Special Guest: Dr. Michele Borba What is needed to help kids succeed in today’s world? Goals? Commitment? Drive? Perhaps. But our next guest has an answer to that question that might surprise you: empathy. Empathy is the ability to understand and share the feelings of another person. It allows our hearts to go out to others, helps us to care deeply, help, uplift, connect and love. In a world that often seems to shout, “go big or go home,” “take no prisoners,” and “let’s take a selfie!” empathy seems to be getting crowded out of the child-raising conversation- and yet, empathy is vital to health, wealth, happiness, relationship satisfaction and resilience. It promotes kindness, reduces incidents of bullying and boosts critical thinking skills. Empathy, according to our next guest, is the core to everything that makes a society civilized, but above all, it makes out children better people. And who doesn’t want that? I am so excited to have my friend and colleague, Dr. Michele...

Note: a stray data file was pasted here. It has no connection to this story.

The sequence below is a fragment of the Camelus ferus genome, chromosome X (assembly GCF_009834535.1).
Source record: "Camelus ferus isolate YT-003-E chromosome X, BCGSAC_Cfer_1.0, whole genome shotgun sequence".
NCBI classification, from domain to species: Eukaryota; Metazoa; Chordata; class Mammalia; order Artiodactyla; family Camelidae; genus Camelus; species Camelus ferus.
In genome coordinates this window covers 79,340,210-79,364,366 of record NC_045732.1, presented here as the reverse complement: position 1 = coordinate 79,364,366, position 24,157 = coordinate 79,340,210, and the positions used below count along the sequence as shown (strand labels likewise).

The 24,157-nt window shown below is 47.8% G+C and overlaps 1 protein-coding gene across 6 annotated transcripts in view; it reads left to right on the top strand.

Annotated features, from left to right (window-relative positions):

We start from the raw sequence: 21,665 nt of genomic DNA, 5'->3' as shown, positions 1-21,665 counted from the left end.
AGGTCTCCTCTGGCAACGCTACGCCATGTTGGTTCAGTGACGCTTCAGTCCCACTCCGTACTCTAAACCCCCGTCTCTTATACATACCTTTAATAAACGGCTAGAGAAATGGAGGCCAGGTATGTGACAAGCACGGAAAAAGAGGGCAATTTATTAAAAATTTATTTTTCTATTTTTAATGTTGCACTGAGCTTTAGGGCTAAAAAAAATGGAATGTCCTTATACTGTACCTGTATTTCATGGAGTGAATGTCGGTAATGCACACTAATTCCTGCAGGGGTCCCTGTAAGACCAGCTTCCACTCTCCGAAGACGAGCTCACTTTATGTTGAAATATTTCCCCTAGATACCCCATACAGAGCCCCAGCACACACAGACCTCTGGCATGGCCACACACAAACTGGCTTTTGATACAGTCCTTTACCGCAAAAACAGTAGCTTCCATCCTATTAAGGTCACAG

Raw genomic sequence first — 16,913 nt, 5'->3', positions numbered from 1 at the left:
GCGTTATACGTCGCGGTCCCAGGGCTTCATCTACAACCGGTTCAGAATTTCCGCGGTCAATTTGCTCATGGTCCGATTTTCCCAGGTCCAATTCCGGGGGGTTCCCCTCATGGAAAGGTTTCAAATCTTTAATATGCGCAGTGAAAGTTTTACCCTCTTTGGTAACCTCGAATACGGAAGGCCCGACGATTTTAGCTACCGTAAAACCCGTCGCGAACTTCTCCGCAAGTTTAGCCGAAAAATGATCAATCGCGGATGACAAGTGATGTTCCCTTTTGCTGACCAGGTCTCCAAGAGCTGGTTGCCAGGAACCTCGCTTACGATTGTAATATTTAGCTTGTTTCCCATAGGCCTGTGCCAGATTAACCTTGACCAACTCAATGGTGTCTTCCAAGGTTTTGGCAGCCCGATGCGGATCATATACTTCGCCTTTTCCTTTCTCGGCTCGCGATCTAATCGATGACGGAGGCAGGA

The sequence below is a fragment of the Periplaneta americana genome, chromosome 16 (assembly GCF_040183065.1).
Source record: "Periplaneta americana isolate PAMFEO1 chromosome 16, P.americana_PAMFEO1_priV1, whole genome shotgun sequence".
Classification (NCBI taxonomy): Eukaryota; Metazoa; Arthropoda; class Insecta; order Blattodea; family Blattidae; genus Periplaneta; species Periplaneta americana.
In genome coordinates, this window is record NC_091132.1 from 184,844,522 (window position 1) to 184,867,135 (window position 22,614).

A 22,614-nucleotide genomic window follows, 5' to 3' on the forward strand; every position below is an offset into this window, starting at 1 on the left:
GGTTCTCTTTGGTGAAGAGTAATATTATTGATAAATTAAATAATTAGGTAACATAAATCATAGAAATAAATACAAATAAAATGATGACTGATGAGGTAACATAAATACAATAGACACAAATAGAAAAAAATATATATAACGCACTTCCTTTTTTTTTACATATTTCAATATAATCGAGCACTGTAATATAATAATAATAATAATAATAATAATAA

41 MIN2019 DEC 10
Comments
How to talk to Kids about Empathy and Entitlement with Dr. Michele Borba (Re-Release!)

How to Talk to Kids about Climate Change and the Environment with Mary DeMocker